Rugby World Cup: Ireland mean business on and off the pitch
Joe Schmidt and his match-day squad were caught between a rock and a hard place going into Saturday's clash against Canada. And, to their credit, they have extricated themselves from both obstacles in the best way possible. As Irish World Cup openers go, this was as good as it gets.
We have had reasonable starts before against inferior opposition. I'm thinking Zimbabwe followed by Japan in 1991 or Romania followed by Namibia in 2003. In both of those tournaments we went on to top the Pool, as indeed we did four years ago in New Zealand despite a much slower start against the USA.
They say a good start is half the battle and certainly in terms of whatever wish-list the head coach would have had going into Saturday's test there cannot be too much on that 'to do' list left unticked.
We rode the early storm when Canada hit the ground running. Nervousness after six weeks in a preparatory bubble can be a great leveller and for a short phase it was.Rugby World Cup: New Zealand coach Graham Henry praises Ulster ace Iain Henderson for Ireland performance
But this is a different Ireland to previous World Cups. We wondered if they had held anything back and the answer was yes. What we saw was an edge and an intensity to our attacking play not witnessed in the warm-up games.
Everything about Saturday was good. And if the two previous defeats to Wales and England had dampened expectations ever so slightly then that bar has been raised again. The truth lies somewhere in between but I noticed one massive extra and that was fan power.
It might be England's World Cup but outside of the host nation, I doubt there will be any colour more prominent in the games to come than Emerald green.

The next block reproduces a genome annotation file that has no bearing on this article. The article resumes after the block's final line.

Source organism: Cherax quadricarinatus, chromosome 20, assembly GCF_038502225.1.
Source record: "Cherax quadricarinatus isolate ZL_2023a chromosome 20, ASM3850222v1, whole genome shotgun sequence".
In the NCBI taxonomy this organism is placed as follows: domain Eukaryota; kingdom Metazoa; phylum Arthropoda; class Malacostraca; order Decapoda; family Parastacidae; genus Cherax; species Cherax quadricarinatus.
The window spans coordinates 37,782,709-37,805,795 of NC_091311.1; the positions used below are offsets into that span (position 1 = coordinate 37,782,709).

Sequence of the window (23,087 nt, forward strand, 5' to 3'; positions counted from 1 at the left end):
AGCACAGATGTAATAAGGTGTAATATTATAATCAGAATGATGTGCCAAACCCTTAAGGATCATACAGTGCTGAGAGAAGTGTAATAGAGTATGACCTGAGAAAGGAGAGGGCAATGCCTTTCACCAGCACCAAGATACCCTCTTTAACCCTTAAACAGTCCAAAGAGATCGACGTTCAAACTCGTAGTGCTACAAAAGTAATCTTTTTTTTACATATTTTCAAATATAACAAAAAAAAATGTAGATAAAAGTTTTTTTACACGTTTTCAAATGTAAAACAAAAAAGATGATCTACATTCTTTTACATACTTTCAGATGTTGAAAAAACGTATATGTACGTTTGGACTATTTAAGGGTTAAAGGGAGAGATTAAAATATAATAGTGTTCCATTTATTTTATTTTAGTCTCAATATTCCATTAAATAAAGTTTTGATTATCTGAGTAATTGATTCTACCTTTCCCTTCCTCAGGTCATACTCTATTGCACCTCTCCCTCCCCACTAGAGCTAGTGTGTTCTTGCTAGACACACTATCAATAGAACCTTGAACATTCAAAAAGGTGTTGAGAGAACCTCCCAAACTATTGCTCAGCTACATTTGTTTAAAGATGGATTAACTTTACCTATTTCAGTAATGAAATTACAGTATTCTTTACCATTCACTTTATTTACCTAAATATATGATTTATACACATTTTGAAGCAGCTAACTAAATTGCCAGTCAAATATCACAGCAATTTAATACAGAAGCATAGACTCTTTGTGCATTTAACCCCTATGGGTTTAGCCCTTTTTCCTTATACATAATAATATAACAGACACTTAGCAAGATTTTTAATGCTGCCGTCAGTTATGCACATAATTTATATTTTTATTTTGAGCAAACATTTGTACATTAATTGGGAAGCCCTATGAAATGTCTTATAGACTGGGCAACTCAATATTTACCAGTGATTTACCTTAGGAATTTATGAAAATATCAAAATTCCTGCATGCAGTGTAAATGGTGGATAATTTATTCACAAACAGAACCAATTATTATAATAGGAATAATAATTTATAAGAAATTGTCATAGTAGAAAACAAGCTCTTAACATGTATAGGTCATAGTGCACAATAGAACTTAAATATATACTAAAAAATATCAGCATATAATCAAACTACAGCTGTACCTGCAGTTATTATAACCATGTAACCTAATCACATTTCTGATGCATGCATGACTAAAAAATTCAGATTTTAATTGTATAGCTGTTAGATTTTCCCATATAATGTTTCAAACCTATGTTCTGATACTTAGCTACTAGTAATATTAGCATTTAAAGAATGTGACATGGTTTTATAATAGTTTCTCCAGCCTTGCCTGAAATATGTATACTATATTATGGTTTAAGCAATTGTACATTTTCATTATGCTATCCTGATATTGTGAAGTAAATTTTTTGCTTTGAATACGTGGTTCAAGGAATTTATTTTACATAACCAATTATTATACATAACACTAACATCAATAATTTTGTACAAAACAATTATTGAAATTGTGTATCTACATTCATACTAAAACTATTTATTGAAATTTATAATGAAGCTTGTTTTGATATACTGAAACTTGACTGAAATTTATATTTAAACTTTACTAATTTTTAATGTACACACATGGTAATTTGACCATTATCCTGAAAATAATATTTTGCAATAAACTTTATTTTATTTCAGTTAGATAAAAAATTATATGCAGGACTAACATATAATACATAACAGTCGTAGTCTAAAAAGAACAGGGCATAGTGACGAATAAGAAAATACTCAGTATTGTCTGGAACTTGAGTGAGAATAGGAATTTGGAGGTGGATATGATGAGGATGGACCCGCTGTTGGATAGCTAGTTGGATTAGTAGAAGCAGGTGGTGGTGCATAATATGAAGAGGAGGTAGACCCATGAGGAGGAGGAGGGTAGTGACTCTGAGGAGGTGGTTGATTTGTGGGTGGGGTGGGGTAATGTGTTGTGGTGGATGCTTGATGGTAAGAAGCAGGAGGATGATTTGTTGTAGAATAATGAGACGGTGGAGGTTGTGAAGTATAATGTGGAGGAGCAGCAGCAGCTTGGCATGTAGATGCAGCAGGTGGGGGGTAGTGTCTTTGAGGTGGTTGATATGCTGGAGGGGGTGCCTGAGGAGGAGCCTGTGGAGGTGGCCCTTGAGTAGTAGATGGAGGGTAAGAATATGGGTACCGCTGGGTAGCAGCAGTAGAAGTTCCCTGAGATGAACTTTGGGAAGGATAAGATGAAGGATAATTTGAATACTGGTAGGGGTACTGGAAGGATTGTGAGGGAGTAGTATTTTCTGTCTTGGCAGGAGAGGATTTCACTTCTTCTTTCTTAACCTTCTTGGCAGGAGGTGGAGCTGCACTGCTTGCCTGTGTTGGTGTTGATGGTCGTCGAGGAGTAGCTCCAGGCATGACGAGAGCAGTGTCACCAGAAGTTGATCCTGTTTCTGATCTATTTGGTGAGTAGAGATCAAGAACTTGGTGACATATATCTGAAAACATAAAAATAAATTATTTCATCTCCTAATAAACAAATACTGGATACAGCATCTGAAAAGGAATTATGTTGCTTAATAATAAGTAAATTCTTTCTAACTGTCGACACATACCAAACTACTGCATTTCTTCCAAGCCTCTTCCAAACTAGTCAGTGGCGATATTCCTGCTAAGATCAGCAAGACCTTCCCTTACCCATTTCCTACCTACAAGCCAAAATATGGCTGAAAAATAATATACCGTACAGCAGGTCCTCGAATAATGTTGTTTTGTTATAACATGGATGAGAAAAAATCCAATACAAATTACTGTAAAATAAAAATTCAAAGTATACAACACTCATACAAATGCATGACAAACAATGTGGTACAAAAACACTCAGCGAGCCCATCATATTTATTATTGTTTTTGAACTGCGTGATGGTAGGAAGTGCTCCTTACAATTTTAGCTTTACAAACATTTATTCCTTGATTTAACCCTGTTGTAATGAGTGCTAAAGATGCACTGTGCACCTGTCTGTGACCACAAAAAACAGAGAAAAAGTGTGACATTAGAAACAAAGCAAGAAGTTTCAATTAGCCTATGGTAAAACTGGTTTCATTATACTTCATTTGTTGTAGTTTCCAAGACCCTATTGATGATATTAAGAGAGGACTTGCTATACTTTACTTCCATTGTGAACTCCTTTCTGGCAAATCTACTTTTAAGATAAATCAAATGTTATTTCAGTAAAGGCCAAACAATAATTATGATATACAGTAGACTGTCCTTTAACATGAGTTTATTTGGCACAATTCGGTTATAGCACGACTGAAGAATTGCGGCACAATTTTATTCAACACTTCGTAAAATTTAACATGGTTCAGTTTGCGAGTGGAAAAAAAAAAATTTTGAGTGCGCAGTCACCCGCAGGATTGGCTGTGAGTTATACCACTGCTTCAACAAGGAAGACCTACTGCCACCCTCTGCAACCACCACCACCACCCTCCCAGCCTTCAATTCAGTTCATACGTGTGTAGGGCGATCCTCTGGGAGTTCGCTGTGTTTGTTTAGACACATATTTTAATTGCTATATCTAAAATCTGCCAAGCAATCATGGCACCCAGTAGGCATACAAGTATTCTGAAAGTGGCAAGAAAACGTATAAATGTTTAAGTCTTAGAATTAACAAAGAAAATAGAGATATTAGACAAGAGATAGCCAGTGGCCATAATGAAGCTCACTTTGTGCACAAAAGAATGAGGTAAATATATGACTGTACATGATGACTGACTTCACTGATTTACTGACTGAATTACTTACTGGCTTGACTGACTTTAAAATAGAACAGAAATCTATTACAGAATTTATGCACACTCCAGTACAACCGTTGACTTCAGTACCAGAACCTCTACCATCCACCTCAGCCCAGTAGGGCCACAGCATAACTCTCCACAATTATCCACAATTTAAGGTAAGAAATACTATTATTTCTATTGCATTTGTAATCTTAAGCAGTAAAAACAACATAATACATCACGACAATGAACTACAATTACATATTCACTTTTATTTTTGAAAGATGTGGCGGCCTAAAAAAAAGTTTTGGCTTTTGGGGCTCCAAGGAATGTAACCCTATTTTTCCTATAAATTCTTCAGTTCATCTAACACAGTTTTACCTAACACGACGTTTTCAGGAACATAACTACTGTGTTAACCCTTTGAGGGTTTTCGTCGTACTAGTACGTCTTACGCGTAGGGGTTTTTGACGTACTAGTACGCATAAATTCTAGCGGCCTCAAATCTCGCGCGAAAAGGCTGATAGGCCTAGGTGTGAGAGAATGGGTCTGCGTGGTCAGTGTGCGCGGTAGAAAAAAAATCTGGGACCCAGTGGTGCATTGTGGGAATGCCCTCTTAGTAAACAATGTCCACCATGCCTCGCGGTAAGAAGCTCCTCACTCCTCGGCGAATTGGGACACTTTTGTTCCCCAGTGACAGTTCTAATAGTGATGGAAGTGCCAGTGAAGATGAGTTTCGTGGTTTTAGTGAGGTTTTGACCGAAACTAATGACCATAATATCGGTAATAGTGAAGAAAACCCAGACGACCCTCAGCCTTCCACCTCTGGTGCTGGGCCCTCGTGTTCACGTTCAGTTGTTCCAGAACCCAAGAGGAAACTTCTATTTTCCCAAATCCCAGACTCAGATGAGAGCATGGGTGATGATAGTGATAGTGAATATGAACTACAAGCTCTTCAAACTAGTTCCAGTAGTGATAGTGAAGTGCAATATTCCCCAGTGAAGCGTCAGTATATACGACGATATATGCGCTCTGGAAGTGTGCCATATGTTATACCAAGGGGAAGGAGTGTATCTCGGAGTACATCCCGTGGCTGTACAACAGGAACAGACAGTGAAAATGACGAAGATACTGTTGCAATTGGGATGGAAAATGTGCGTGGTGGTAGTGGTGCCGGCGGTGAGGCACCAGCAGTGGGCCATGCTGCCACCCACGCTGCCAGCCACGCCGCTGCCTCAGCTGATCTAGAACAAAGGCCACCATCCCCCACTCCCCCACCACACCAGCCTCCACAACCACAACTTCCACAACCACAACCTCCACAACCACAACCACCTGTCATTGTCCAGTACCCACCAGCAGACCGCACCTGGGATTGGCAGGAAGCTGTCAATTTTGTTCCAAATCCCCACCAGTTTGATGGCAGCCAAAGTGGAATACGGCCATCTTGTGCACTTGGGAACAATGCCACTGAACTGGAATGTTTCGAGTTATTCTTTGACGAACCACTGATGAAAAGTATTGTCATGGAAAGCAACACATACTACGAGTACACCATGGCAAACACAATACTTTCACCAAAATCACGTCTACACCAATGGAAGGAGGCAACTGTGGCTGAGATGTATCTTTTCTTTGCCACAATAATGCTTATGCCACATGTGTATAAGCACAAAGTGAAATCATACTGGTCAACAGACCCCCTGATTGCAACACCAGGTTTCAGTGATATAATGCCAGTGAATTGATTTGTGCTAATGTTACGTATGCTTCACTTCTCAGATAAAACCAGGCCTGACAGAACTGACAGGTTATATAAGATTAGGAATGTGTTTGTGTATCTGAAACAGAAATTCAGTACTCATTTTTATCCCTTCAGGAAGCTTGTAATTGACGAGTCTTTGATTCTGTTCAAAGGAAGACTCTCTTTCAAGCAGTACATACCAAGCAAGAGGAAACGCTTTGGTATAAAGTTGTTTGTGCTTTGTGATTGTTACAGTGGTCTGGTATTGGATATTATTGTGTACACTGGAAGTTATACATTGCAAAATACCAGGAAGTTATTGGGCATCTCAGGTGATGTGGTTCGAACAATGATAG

Cardiff and just about every other point in Wales was awash with green. And it is a different type of support to Five or Six Nations tournaments in time past.
Fans are travelling from everywhere. There is a real family feel to it with a younger generation getting hooked. There must have been upwards of 50,000 clad in green in the Millennium.
It is only one game and one early game at that against inferior opposition but it felt good to be part of Joe's army in Cardiff for this impressive run-out.
But back to the game and the engine room of what could prove our most productive challenge for the Webb Ellis Cup to date.Rugby World Cup: Will Tommy Bowe be restricted to just a walk-on part?
The performance wasn't perfect but there was enough evidence to suggest that it is going to take one very good team playing at the top of their game to knock us out.
In specific terms, the set-piece was better than efficient, thereby putting the platform in place early for Conor Murray and Jonathan Sexton to do what they do best. Either one could have been named man of the match amid a whole host of other contenders.
When Murray and Sexton are in sync, on song and given the ammo then only New Zealand's Aaron Smith and Dan Carter can rival them for the best game-running combination in global rugby.
Cian Healy may have only been on for the final quarter but that too is a huge plus. Iain Henderson proved again that he is the lock to face the French alongside O'Connell irrespective of what transpires between now and the return to Cardiff, while Peter O'Mahony was immense in the lineout but also as a robust ball-carrying flanker.
At full-back, Rob Kearney was again class personified and while the three-quarter line individually and collectively hit their straps, it is here I believe the head coach has a real dilemma.
Whereas in the Six Nations the hastily-created Robbie Henshaw/Jared Payne combination filled that massive void left by Brian O'Driscoll and Gordon D'Arcy, Schmidt knows there is more in the creative tank if he can get the midfield pairing right.
He may well work his way back to Payne (who was again outstanding save for the giveaway try) and Henshaw but there is room for a greater attacking spark to be trialled through Luke Fitzgerald and Keith Earls both on the training paddock and the Romanian and Italian matches to come before the French game in the Pool decider.
I am with Schmidt all the way in his retro take on centres. A centre is a centre whether asked to play wearing 12 or 13 - full stop.
Fitzgerald was very good on Saturday but he can be a whole lot better again - and the head coach is very aware of that.
Beyond that, the bench showed once again that it is up there with the best - namely the All Blacks and England - in terms of true game-changing potential.
Make no mistake, we're up and running.